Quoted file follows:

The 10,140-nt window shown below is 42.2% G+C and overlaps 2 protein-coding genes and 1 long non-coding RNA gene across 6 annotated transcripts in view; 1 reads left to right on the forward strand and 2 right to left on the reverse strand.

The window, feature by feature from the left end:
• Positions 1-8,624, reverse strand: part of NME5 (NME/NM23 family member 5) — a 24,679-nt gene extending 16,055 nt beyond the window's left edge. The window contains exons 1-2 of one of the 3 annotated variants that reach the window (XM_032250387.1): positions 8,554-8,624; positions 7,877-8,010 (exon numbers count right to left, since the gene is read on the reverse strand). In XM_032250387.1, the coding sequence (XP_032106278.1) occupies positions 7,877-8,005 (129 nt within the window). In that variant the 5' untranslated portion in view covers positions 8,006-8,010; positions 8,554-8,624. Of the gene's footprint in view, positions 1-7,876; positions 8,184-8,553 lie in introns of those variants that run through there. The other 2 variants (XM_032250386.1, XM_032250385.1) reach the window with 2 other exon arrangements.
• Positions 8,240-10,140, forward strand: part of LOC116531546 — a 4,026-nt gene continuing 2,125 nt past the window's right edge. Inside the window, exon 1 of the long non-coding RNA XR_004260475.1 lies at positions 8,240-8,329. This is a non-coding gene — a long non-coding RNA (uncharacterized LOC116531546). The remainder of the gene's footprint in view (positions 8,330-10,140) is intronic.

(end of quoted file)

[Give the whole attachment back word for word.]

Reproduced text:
The 10,140-nt window shown below is 42.2% G+C and overlaps 2 protein-coding genes and 1 long non-coding RNA gene across 6 annotated transcripts in view; 1 reads left to right on the forward strand and 2 right to left on the reverse strand.

The window, feature by feature from the left end:
• Positions 1-8,624, reverse strand: part of NME5 (NME/NM23 family member 5) — a 24,679-nt gene extending 16,055 nt beyond the window's left edge. The window contains exons 1-2 of one of the 3 annotated variants that reach the window (XM_032250387.1): positions 8,554-8,624; positions 7,877-8,010 (exon numbers count right to left, since the gene is read on the reverse strand). In XM_032250387.1, the coding sequence (XP_032106278.1) occupies positions 7,877-8,005 (129 nt within the window). In that variant the 5' untranslated portion in view covers positions 8,006-8,010; positions 8,554-8,624. Of the gene's footprint in view, positions 1-7,876; positions 8,184-8,553 lie in introns of those variants that run through there. The other 2 variants (XM_032250386.1, XM_032250385.1) reach the window with 2 other exon arrangements.
• Positions 8,240-10,140, forward strand: part of LOC116531546 — a 4,026-nt gene continuing 2,125 nt past the window's right edge. Inside the window, exon 1 of the long non-coding RNA XR_004260475.1 lies at positions 8,240-8,329. This is a non-coding gene — a long non-coding RNA (uncharacterized LOC116531546). The remainder of the gene's footprint in view (positions 8,330-10,140) is intronic.